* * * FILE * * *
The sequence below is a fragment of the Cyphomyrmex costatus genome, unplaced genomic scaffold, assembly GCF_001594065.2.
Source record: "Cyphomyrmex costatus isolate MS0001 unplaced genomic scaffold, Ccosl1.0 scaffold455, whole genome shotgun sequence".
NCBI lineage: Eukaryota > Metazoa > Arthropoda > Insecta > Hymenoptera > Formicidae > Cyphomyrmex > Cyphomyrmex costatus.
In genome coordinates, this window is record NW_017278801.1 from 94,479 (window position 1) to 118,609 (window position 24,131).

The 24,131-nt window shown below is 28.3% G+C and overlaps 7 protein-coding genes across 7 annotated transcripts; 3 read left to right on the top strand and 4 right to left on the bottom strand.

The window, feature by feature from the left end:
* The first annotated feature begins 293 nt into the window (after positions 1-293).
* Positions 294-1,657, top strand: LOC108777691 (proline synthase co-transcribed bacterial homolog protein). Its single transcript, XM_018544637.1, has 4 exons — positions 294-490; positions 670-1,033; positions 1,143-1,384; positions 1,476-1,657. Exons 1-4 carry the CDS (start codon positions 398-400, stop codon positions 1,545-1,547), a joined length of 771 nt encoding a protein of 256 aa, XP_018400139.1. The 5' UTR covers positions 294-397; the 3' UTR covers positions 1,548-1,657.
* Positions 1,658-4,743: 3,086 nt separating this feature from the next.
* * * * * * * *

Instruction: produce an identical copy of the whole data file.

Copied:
The sequence below is a fragment of the Cyphomyrmex costatus genome, unplaced genomic scaffold, assembly GCF_001594065.2.
Source record: "Cyphomyrmex costatus isolate MS0001 unplaced genomic scaffold, Ccosl1.0 scaffold455, whole genome shotgun sequence".
NCBI lineage: Eukaryota > Metazoa > Arthropoda > Insecta > Hymenoptera > Formicidae > Cyphomyrmex > Cyphomyrmex costatus.
In genome coordinates, this window is record NW_017278801.1 from 94,479 (window position 1) to 118,609 (window position 24,131).

The 24,131-nt window shown below is 28.3% G+C and overlaps 7 protein-coding genes across 7 annotated transcripts; 3 read left to right on the top strand and 4 right to left on the bottom strand.

The window, feature by feature from the left end:
* The first annotated feature begins 293 nt into the window (after positions 1-293).
* Positions 294-1,657, top strand: LOC108777691 (proline synthase co-transcribed bacterial homolog protein). Its single transcript, XM_018544637.1, has 4 exons — positions 294-490; positions 670-1,033; positions 1,143-1,384; positions 1,476-1,657. Exons 1-4 carry the CDS (start codon positions 398-400, stop codon positions 1,545-1,547), a joined length of 771 nt encoding a protein of 256 aa, XP_018400139.1. The 5' UTR covers positions 294-397; the 3' UTR covers positions 1,548-1,657.
* Positions 1,658-4,743: 3,086 nt separating this feature from the next.